Tuesday 13th to Thursday 15th September 2022

Posted: 16/09/2022 16:01

Tuesday 13th.  High pressure extending into the UK from the west meant a day of light winds, initially from the NNE before turning into the S.  Isolated Cumulus formed by mid morning,but slowly advancing high cover from the south depressed convective activity by mid/late afternoon.  Initial ATs were off runway 02 but changed to 20 later.   Due to the non-flying day on Monday, a number of First Flight pupils were rebooked for Tuesday and, by the end of the day, 8 had been flown by Craig Scott and George Rowden, contributing to the day's total of 36, with the last Tuesday evening flying adding 13.  Soaring was limited to the period from around midday to 1500 hrs, with 7 soaring flights, 4 greater than an hour and 3 between 30 and 60 minutes.   All but one of the flights of >an hour were by the 3 private owners who launched,  with Sarah Stubbs joining the list having exactly an hour in Astir DPO.  Most pilots found it difficult to get above tow height, with Clive Swain's 3,700' asl being the best of the day, while most average climbs being typically a knot, although Albert and Martin Newbery found a 4.2 kt climb as they flew around 50km , mainly to the south of the site.  To compensate having the best climb rate, Albert and Martin had a number of low points, at least one of which led to them using the engine of their DG1000t. Bob Calvert in his Discus 2ct, flew around 120 km, mainly to the east of Sutton, struggling with weak thermals for the second half of his 2:47 flight, while Clive flew around 100 km in his Kestrel covering the same area as Bob in his flight of just under 4 hours. The last of this year's Tuesday evening flying ended with the successful solo of Ivan Maczka, so well done Ivan, a post solo photo which shows Ivan with instructor Fred Brown being included below. 


Wednesday 14th.  A light to moderate NW'ly blew all day with the UK sandwiched between high pressure to the west and low pressure to the east, periods of convection giving way to overcast skies at times.  18 ATs were flown off runway 20 with landings on 02, with the 2 private owners who launched recording the only 2 flights to exceed an hour, while a further 5 flights had between 30 to 60 minutes, as soaring conditions lasted from around 1300 to 1600 hrs.   Bob Calvert's 1:42 in his Discus 2ct was the longest of the day, with Bob's flight and Derek Smith's 1:12 in his DG800 finding typical average thermal strengths of 1 kt.  Both pilots stayed local with Bob climbing to 4,000' asl at one point, although Derek had to make do with 3,000' asl.  The 2 seaters were kept busy with 2 Day Course members and 5 first flight pupils, the Day Course members having 3 of the 5 flights to last from between 30 and 60 minutes, with the remainder of these flights being by 2 of the day's First Flight pupils.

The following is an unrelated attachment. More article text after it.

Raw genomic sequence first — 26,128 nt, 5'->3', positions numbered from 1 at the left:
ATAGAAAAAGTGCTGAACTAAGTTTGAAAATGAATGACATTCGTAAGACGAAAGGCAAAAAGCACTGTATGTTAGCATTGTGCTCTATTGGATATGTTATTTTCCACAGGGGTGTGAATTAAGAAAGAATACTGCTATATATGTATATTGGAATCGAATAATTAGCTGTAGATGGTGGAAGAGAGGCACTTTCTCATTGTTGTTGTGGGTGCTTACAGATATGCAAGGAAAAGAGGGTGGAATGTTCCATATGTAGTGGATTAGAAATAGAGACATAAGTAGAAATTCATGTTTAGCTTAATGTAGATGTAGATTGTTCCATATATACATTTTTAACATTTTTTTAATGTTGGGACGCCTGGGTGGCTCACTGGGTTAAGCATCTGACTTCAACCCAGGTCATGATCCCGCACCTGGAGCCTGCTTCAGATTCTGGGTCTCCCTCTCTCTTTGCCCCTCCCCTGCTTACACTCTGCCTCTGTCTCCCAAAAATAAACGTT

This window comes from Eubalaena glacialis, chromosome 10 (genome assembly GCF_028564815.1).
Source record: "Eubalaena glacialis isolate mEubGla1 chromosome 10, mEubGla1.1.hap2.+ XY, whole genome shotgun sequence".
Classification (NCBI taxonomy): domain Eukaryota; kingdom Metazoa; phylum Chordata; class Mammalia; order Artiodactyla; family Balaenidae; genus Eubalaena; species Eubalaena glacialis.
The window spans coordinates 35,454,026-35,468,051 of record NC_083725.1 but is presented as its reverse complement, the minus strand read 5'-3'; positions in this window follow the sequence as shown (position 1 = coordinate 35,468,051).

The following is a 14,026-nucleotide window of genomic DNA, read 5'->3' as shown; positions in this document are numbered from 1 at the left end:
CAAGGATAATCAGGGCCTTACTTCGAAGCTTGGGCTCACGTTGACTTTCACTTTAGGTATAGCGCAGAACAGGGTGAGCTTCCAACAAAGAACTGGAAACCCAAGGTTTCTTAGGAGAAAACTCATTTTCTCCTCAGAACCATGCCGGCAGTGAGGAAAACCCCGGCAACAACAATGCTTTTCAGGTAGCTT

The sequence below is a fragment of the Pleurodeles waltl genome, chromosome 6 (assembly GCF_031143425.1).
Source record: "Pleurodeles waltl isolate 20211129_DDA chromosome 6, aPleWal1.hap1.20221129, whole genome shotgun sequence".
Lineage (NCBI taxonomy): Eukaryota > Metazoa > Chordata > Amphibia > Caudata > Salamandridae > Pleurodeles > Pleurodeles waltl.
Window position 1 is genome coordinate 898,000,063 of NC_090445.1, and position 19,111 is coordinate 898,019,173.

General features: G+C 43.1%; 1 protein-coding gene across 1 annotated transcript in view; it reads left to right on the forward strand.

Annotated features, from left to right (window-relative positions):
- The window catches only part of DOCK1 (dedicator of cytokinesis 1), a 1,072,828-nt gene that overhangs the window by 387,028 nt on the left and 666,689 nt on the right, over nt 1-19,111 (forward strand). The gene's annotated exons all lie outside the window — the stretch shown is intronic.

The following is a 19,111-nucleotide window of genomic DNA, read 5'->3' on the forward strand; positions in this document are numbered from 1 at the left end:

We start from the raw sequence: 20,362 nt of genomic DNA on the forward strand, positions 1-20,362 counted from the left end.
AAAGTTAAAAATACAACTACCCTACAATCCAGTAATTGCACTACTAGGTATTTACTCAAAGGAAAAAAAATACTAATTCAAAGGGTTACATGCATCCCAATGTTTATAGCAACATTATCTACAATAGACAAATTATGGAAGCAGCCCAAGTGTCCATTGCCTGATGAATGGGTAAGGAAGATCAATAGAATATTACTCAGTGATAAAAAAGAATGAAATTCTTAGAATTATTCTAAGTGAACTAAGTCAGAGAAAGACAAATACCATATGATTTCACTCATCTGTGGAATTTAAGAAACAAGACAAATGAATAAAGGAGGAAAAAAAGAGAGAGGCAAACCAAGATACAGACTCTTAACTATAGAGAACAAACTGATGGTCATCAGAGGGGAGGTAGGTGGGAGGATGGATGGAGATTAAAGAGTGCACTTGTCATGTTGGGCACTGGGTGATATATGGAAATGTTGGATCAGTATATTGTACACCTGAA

Thursday 15th.  The synoptic situation had not changed significantly, so it was again a day with a light to moderate NW/NNW'ly wind and operations off runway 02.  A initial medium level overcast slowly drifted off to the south,  allowing thermal activity to develop by midday.  Although there were some strong climbs, 3-4 kts being typical, the Cumulus tended to spread out, so it was often difficult to locate the areas of lift under the spread out clouds and in addition, the thermals were turbulent at low levels with  average climb rates of 1-1.5 kts.  7 private owners launched, accounting for all 6 of the flights to exceed an hour, with the main period of soaring being between 1200 and 1600 hrs, although Peter Goodchild had just over an hour in his PIK 21t after launching at 15:18 hrs.  Cloud base rose to just under 5,000' asl although Fred Brown climbed to 5,300' asl in  his Ventus 2t as he flew to just SW of Churchhouses before visiting Carlton Bank and the Tontine in his flight of 2:24.  Fred survived a 900' QFE low point soon after launching, with Clive Swain in his Kestrel also struggling to get away from site before journeying to just NW of Malton and NNW of York.  George Rowden in his LS8-18 set off on a 230 km task but suffered intermittent battery failure on approaching his first TP at Lantoft, so returned to Sutton and soared locally, landing after 3:17 and covering in all around 130 km. Roger Burghall in  his ASW20 and Paul Bulmer in his Libelle were the other private owners to launch, with Roger having 1:30 and Paul exactly an hour as they soared locally.  Nigel Burke was kept busy flying the day's 5 First Flight pupils and while no one else exceeded 30  minutes, Guy Hartland/Angela Jorgenson came close with 25 minutes in K21 JVZ.

This blog describes a snippet of life at the Yorkshire Gliding Club. Why not take a flight and try it yourself, or we can teach you to fly as a full club member.

Back to Blog index